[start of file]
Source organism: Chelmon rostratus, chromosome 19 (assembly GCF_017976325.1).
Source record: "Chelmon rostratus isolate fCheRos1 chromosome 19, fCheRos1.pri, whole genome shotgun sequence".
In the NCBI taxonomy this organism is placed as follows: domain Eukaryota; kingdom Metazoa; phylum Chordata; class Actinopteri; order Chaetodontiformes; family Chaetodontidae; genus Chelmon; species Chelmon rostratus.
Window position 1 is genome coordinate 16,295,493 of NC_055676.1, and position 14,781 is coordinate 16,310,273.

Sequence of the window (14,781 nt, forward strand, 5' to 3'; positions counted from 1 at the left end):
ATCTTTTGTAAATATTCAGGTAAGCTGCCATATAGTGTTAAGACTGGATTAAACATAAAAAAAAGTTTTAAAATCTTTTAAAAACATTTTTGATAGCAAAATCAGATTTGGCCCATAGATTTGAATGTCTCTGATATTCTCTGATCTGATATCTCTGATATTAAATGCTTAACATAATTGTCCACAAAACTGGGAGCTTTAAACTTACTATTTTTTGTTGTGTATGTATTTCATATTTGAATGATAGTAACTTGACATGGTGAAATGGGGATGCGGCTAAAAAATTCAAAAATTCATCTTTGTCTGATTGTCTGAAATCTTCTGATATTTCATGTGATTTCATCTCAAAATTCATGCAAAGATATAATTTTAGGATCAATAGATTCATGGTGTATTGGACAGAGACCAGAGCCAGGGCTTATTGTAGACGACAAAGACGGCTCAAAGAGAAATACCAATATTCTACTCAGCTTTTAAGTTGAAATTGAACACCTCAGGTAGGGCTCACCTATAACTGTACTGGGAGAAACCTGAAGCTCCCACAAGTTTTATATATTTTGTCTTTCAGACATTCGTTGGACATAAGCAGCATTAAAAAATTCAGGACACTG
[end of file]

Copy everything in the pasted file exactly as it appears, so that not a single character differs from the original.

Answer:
Source organism: Chelmon rostratus, chromosome 19 (assembly GCF_017976325.1).
Source record: "Chelmon rostratus isolate fCheRos1 chromosome 19, fCheRos1.pri, whole genome shotgun sequence".
In the NCBI taxonomy this organism is placed as follows: domain Eukaryota; kingdom Metazoa; phylum Chordata; class Actinopteri; order Chaetodontiformes; family Chaetodontidae; genus Chelmon; species Chelmon rostratus.
Window position 1 is genome coordinate 16,295,493 of NC_055676.1, and position 14,781 is coordinate 16,310,273.

Sequence of the window (14,781 nt, forward strand, 5' to 3'; positions counted from 1 at the left end):
ATCTTTTGTAAATATTCAGGTAAGCTGCCATATAGTGTTAAGACTGGATTAAACATAAAAAAAAGTTTTAAAATCTTTTAAAAACATTTTTGATAGCAAAATCAGATTTGGCCCATAGATTTGAATGTCTCTGATATTCTCTGATCTGATATCTCTGATATTAAATGCTTAACATAATTGTCCACAAAACTGGGAGCTTTAAACTTACTATTTTTTGTTGTGTATGTATTTCATATTTGAATGATAGTAACTTGACATGGTGAAATGGGGATGCGGCTAAAAAATTCAAAAATTCATCTTTGTCTGATTGTCTGAAATCTTCTGATATTTCATGTGATTTCATCTCAAAATTCATGCAAAGATATAATTTTAGGATCAATAGATTCATGGTGTATTGGACAGAGACCAGAGCCAGGGCTTATTGTAGACGACAAAGACGGCTCAAAGAGAAATACCAATATTCTACTCAGCTTTTAAGTTGAAATTGAACACCTCAGGTAGGGCTCACCTATAACTGTACTGGGAGAAACCTGAAGCTCCCACAAGTTTTATATATTTTGTCTTTCAGACATTCGTTGGACATAAGCAGCATTAAAAAATTCAGGACACTG